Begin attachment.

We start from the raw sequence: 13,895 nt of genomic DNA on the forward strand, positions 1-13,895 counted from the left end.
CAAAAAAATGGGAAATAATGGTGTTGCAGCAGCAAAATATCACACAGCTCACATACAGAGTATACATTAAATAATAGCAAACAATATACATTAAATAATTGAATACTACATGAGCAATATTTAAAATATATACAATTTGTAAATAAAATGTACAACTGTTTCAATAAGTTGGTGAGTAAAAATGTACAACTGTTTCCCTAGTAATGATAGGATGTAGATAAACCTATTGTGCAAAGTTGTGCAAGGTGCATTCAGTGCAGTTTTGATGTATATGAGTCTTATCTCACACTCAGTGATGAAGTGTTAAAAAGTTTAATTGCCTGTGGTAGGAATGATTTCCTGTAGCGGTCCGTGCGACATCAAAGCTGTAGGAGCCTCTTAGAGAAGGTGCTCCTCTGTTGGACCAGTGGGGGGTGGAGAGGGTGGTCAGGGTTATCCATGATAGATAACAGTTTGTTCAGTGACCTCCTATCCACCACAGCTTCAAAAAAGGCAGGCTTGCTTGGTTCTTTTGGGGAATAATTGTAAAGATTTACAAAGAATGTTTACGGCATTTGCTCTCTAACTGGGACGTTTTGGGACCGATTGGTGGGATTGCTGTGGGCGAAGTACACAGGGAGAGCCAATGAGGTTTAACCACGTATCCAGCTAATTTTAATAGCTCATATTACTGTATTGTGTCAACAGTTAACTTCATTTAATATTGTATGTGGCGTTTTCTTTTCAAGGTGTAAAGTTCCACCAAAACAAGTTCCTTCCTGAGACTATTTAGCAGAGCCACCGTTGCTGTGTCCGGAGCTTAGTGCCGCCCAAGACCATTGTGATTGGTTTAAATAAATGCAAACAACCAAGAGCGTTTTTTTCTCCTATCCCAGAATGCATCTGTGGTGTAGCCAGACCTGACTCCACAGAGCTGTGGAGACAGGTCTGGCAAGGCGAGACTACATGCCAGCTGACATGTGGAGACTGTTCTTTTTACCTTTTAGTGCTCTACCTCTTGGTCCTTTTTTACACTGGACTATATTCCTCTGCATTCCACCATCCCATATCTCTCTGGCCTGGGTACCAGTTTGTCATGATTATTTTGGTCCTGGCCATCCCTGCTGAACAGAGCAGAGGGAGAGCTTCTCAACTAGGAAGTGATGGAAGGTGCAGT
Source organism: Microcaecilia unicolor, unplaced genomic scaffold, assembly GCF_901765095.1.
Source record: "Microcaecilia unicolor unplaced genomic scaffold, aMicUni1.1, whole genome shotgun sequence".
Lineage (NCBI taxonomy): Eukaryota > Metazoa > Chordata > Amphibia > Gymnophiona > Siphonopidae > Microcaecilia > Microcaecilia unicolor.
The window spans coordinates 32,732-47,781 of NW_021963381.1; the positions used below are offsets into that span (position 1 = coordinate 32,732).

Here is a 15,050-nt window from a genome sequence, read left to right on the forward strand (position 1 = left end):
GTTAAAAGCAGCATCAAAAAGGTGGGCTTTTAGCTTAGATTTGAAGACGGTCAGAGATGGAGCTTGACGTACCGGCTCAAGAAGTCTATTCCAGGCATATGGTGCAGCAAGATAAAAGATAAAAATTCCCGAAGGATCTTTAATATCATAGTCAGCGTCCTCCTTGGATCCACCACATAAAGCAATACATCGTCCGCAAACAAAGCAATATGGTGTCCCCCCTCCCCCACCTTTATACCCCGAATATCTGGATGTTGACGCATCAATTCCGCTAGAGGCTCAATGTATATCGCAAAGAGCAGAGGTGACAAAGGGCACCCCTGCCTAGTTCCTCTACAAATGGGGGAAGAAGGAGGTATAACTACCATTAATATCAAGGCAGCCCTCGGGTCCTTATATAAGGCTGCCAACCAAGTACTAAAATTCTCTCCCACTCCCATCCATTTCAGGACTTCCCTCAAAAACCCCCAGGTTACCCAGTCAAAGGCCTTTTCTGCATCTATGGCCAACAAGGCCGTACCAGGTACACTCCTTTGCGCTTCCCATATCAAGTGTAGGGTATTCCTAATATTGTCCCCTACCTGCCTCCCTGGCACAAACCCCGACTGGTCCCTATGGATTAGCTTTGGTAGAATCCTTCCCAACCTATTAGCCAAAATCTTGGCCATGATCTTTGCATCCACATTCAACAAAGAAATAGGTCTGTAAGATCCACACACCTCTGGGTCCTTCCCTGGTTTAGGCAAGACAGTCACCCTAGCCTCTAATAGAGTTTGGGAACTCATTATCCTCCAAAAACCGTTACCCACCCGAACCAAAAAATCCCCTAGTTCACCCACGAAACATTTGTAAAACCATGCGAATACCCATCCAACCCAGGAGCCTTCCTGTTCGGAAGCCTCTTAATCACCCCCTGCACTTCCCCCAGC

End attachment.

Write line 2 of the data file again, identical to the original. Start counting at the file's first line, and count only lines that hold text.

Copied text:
CAAAAAAATGGGAAATAATGGTGTTGCAGCAGCAAAATATCACACAGCTCACATACAGAGTATACATTAAATAATAGCAAACAATATACATTAAATAATTGAATACTACATGAGCAATATTTAAAATATATACAATTTGTAAATAAAATGTACAACTGTTTCAATAAGTTGGTGAGTAAAAATGTACAACTGTTTCCCTAGTAATGATAGGATGTAGATAAACCTATTGTGCAAAGTTGTGCAAGGTGCATTCAGTGCAGTTTTGATGTATATGAGTCTTATCTCACACTCAGTGATGAAGTGTTAAAAAGTTTAATTGCCTGTGGTAGGAATGATTTCCTGTAGCGGTCCGTGCGACATCAAAGCTGTAGGAGCCTCTTAGAGAAGGTGCTCCTCTGTTGGACCAGTGGGGGGTGGAGAGGGTGGTCAGGGTTATCCATGATAGATAACAGTTTGTTCAGTGACCTCCTATCCACCACAGCTTCAAAAAAGGCAGGCTTGCTTGGTTCTTTTGGGGAATAATTGTAAAGATTTACAAAGAATGTTTACGGCATTTGCTCTCTAACTGGGACGTTTTGGGACCGATTGGTGGGATTGCTGTGGGCGAAGTACACAGGGAGAGCCAATGAGGTTTAACCACGTATCCAGCTAATTTTAATAGCTCATATTACTGTATTGTGTCAACAGTTAACTTCATTTAATATTGTATGTGGCGTTTTCTTTTCAAGGTGTAAAGTTCCACCAAAACAAGTTCCTTCCTGAGACTATTTAGCAGAGCCACCGTTGCTGTGTCCGGAGCTTAGTGCCGCCCAAGACCATTGTGATTGGTTTAAATAAATGCAAACAACCAAGAGCGTTTTTTTCTCCTATCCCAGAATGCATCTGTGGTGTAGCCAGACCTGACTCCACAGAGCTGTGGAGACAGGTCTGGCAAGGCGAGACTACATGCCAGCTGACATGTGGAGACTGTTCTTTTTACCTTTTAGTGCTCTACCTCTTGGTCCTTTTTTACACTGGACTATATTCCTCTGCATTCCACCATCCCATATCTCTCTGGCCTGGGTACCAGTTTGTCATGATTATTTTGGTCCTGGCCATCCCTGCTGAACAGAGCAGAGGGAGAGCTTCTCAACTAGGAAGTGATGGAAGGTGCAGT